FSD Feature: Frank Leone – Into The Wild

FSD Staff


Photos courtesy of Transmental

Words by Tara Mahadevan (@mhdvn)

It isn’t often that cleaning leads to rapping, but that was the case for 19-year-old Frank Leone, who, one day while tidying up his bedroom, thought, “I would rather be rapping than cleaning my room right now.” So at 15, he took a pen to paper and began writing.

His hometown of Monticello, Illinois — roughly two hours south of Chicago, with a population size of 5,000 — isn’t exactly a hotbed for hip-hop. Leone didn’t even listen to rap until he was 15, when a friend gave him a copy of Kanye’s The College Dropout. A week later, Kanye released My Beautiful Dark Twisted Fantasy, which sealed the deal for Leone. “That was the first rap album I got fully lost in. That [album] kind of just started everything,” he says.

Leone grew up exploring the woods of Monticello; often, when he introduces himself, explorer follows rapper. After he began composing rhymes, he started taking trips to Chicago during his sophomore and junior years of high school. He also ran into Vic Mensa at a Lupe Fiasco show in Champaign, which gave him the real drive to pursue rap.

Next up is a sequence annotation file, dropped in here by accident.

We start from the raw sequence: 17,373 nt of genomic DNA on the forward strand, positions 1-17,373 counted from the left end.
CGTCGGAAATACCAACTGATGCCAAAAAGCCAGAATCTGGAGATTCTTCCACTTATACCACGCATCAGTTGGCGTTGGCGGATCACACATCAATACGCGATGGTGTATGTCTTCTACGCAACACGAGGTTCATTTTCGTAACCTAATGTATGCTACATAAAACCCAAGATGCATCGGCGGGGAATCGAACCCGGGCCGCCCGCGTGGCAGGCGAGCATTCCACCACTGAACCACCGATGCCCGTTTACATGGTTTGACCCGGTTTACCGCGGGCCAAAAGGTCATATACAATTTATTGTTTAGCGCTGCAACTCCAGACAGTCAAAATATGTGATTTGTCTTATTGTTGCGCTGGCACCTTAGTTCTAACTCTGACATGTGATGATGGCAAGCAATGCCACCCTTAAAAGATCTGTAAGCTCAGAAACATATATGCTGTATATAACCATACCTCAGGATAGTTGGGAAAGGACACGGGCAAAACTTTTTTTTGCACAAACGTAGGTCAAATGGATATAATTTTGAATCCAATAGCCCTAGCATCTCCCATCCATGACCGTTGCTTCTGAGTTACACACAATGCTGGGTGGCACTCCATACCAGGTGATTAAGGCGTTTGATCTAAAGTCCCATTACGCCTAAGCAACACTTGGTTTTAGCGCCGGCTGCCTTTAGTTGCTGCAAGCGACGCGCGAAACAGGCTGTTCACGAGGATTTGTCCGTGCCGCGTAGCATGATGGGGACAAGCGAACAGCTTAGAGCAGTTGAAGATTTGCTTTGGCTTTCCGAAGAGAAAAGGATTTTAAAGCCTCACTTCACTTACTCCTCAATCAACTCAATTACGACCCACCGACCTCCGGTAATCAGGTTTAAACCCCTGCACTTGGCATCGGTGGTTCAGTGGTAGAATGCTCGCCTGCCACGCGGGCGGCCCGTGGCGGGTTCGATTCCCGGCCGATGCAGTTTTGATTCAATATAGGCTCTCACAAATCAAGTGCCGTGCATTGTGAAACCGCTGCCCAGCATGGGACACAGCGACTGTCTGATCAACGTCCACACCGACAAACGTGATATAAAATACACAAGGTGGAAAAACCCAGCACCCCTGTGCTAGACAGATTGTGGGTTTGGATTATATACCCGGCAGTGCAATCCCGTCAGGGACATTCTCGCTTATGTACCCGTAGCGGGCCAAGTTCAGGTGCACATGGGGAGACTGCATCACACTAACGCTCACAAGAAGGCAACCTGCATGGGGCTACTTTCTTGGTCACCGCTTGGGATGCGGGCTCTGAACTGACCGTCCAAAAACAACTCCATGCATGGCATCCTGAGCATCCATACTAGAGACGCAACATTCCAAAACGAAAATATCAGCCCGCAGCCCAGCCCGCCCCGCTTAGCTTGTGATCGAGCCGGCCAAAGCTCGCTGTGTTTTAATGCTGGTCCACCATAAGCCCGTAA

“[Vic] kinda helped set me on my right feet, like if you want to do this like you should do it. And then that’s when I started taking it seriously, started going to Chicago a lot more when I could. I didn’t have a lot of money so I would have to like scrape stuff together and bum rides with people.”

Although Chicago is very influential for him (he attended Columbia College after a brief stint at University of Illinois), and it was one of Chicago’s most prolific emcees that propelled him towards a rap career, Leone doesn’t want you to think that Chicago raised him. Sure, living in Chicago has helped develop his craft, but it’s the woods of Monticello to which he gives credence, to the park in Monticello where he grew up exploring and what eventually became the canvas for his most recent project EnterWILD. Leone credits his work ethic to growing up in Monticello: Since there’s no music scene, he had to work that much harder.


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